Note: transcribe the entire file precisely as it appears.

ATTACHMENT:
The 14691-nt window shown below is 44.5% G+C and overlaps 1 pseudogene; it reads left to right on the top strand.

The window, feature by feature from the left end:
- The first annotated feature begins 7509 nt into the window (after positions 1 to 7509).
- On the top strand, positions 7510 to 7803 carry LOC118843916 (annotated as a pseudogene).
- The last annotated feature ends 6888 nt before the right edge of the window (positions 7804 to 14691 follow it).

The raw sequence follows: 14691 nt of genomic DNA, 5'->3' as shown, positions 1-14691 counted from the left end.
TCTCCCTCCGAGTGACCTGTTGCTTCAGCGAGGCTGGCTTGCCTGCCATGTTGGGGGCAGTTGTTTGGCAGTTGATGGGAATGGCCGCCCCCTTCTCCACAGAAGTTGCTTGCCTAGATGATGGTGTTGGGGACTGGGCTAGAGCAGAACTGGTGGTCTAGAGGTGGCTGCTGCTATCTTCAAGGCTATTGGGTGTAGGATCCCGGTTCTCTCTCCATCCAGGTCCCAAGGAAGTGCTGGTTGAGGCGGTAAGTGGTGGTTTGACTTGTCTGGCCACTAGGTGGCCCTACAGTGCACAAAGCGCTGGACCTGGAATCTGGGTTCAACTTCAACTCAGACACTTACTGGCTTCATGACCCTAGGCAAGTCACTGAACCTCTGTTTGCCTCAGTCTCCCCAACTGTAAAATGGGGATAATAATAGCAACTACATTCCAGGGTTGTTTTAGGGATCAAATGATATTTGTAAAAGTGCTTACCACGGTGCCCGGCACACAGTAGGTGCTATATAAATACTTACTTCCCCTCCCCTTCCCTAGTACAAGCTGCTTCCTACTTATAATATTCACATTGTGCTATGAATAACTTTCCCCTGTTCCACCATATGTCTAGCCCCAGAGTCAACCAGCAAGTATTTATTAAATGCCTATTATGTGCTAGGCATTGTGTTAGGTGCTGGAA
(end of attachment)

The 14691-nt window shown below is 44.5% G+C and overlaps 1 pseudogene; it reads left to right on the top strand.

The window, feature by feature from the left end:
- The first annotated feature begins 7509 nt into the window (after positions 1 to 7509).
- On the top strand, positions 7510 to 7803 carry LOC118843916 (annotated as a pseudogene).
- The last annotated feature ends 6888 nt before the right edge of the window (positions 7804 to 14691 follow it).

The raw sequence follows: 14691 nt of genomic DNA, 5'->3' as shown, positions 1-14691 counted from the left end.
TCTCCCTCCGAGTGACCTGTTGCTTCAGCGAGGCTGGCTTGCCTGCCATGTTGGGGGCAGTTGTTTGGCAGTTGATGGGAATGGCCGCCCCCTTCTCCACAGAAGTTGCTTGCCTAGATGATGGTGTTGGGGACTGGGCTAGAGCAGAACTGGTGGTCTAGAGGTGGCTGCTGCTATCTTCAAGGCTATTGGGTGTAGGATCCCGGTTCTCTCTCCATCCAGGTCCCAAGGAAGTGCTGGTTGAGGCGGTAAGTGGTGGTTTGACTTGTCTGGCCACTAGGTGGCCCTACAGTGCACAAAGCGCTGGACCTGGAATCTGGGTTCAACTTCAACTCAGACACTTACTGGCTTCATGACCCTAGGCAAGTCACTGAACCTCTGTTTGCCTCAGTCTCCCCAACTGTAAAATGGGGATAATAATAGCAACTACATTCCAGGGTTGTTTTAGGGATCAAATGATATTTGTAAAAGTGCTTACCACGGTGCCCGGCACACAGTAGGTGCTATATAAATACTTACTTCCCCTCCCCTTCCCTAGTACAAGCTGCTTCCTACTTATAATATTCACATTGTGCTATGAATAACTTTCCCCTGTTCCACCATATGTCTAGCCCCAGAGTCAACCAGCAAGTATTTATTAAATGCCTATTATGTGCTAGGCATTGTGTTAGGTGCTGGAA